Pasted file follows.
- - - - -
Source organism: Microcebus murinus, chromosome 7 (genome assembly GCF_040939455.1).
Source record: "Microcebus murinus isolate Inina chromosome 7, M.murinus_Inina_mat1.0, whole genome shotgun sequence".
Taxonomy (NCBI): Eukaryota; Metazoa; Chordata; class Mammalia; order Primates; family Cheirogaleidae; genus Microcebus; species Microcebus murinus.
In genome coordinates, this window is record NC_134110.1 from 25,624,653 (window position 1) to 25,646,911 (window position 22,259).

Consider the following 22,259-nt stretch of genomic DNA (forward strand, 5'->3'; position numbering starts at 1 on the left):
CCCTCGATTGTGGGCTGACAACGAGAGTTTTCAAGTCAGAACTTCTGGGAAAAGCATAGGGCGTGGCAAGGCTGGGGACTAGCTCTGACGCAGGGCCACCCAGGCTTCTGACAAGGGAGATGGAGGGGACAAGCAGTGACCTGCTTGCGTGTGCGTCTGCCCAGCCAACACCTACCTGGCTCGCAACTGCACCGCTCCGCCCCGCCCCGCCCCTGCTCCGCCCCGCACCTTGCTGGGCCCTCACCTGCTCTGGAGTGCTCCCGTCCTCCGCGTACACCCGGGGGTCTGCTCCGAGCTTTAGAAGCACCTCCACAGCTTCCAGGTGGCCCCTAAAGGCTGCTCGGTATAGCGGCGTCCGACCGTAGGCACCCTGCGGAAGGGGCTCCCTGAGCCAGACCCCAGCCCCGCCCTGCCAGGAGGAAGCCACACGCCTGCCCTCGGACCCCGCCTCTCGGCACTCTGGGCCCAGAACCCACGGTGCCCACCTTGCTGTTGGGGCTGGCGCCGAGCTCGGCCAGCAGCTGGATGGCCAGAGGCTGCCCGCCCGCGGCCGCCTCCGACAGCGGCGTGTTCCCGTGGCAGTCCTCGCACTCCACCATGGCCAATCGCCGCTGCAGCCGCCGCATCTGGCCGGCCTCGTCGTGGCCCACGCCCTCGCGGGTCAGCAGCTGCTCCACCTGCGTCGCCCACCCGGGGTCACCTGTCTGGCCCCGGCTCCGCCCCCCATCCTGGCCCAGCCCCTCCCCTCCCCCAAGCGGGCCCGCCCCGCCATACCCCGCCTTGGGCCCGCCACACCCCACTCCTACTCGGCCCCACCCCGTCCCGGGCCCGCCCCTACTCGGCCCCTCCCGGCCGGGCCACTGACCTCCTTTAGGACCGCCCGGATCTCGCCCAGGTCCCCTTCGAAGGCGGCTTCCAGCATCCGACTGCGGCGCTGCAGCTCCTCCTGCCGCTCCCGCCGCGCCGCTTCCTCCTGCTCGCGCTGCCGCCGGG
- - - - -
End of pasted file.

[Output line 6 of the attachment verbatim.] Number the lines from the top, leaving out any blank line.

CCCTCGATTGTGGGCTGACAACGAGAGTTTTCAAGTCAGAACTTCTGGGAAAAGCATAGGGCGTGGCAAGGCTGGGGACTAGCTCTGACGCAGGGCCACCCAGGCTTCTGACAAGGGAGATGGAGGGGACAAGCAGTGACCTGCTTGCGTGTGCGTCTGCCCAGCCAACACCTACCTGGCTCGCAACTGCACCGCTCCGCCCCGCCCCGCCCCTGCTCCGCCCCGCACCTTGCTGGGCCCTCACCTGCTCTGGAGTGCTCCCGTCCTCCGCGTACACCCGGGGGTCTGCTCCGAGCTTTAGAAGCACCTCCACAGCTTCCAGGTGGCCCCTAAAGGCTGCTCGGTATAGCGGCGTCCGACCGTAGGCACCCTGCGGAAGGGGCTCCCTGAGCCAGACCCCAGCCCCGCCCTGCCAGGAGGAAGCCACACGCCTGCCCTCGGACCCCGCCTCTCGGCACTCTGGGCCCAGAACCCACGGTGCCCACCTTGCTGTTGGGGCTGGCGCCGAGCTCGGCCAGCAGCTGGATGGCCAGAGGCTGCCCGCCCGCGGCCGCCTCCGACAGCGGCGTGTTCCCGTGGCAGTCCTCGCACTCCACCATGGCCAATCGCCGCTGCAGCCGCCGCATCTGGCCGGCCTCGTCGTGGCCCACGCCCTCGCGGGTCAGCAGCTGCTCCACCTGCGTCGCCCACCCGGGGTCACCTGTCTGGCCCCGGCTCCGCCCCCCATCCTGGCCCAGCCCCTCCCCTCCCCCAAGCGGGCCCGCCCCGCCATACCCCGCCTTGGGCCCGCCACACCCCACTCCTACTCGGCCCCACCCCGTCCCGGGCCCGCCCCTACTCGGCCCCTCCCGGCCGGGCCACTGACCTCCTTTAGGACCGCCCGGATCTCGCCCAGGTCCCCTTCGAAGGCGGCTTCCAGCATCCGACTGCGGCGCTGCAGCTCCTCCTGCCGCTCCCGCCGCGCCGCTTCCTCCTGCTCGCGCTGCCGCCGGG